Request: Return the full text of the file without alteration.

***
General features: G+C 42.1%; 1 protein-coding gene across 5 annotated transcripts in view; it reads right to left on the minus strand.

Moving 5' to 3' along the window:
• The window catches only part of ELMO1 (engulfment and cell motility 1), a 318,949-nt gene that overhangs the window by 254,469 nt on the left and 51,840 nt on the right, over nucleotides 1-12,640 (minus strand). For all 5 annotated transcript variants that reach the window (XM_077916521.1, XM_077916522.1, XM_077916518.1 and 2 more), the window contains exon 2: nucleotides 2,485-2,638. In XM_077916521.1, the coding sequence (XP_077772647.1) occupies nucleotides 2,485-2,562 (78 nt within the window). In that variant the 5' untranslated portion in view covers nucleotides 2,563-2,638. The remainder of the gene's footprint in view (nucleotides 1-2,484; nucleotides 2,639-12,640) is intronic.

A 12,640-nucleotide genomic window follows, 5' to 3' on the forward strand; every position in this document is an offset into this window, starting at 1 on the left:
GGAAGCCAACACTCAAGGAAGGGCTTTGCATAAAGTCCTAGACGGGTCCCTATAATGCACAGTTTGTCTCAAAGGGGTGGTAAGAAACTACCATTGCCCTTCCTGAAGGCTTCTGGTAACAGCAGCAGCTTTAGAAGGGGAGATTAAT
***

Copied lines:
General features: G+C 42.1%; 1 protein-coding gene across 5 annotated transcripts in view; it reads right to left on the minus strand.

Moving 5' to 3' along the window:
• The window catches only part of ELMO1 (engulfment and cell motility 1), a 318,949-nt gene that overhangs the window by 254,469 nt on the left and 51,840 nt on the right, over nucleotides 1-12,640 (minus strand). For all 5 annotated transcript variants that reach the window (XM_077916521.1, XM_077916522.1, XM_077916518.1 and 2 more), the window contains exon 2: nucleotides 2,485-2,638. In XM_077916521.1, the coding sequence (XP_077772647.1) occupies nucleotides 2,485-2,562 (78 nt within the window). In that variant the 5' untranslated portion in view covers nucleotides 2,563-2,638. The remainder of the gene's footprint in view (nucleotides 1-2,484; nucleotides 2,639-12,640) is intronic.

A 12,640-nucleotide genomic window follows, 5' to 3' on the forward strand; every position in this document is an offset into this window, starting at 1 on the left:
GGAAGCCAACACTCAAGGAAGGGCTTTGCATAAAGTCCTAGACGGGTCCCTATAATGCACAGTTTGTCTCAAAGGGGTGGTAAGAAACTACCATTGCCCTTCCTGAAGGCTTCTGGTAACAGCAGCAGCTTTAGAAGGGGAGATTAAT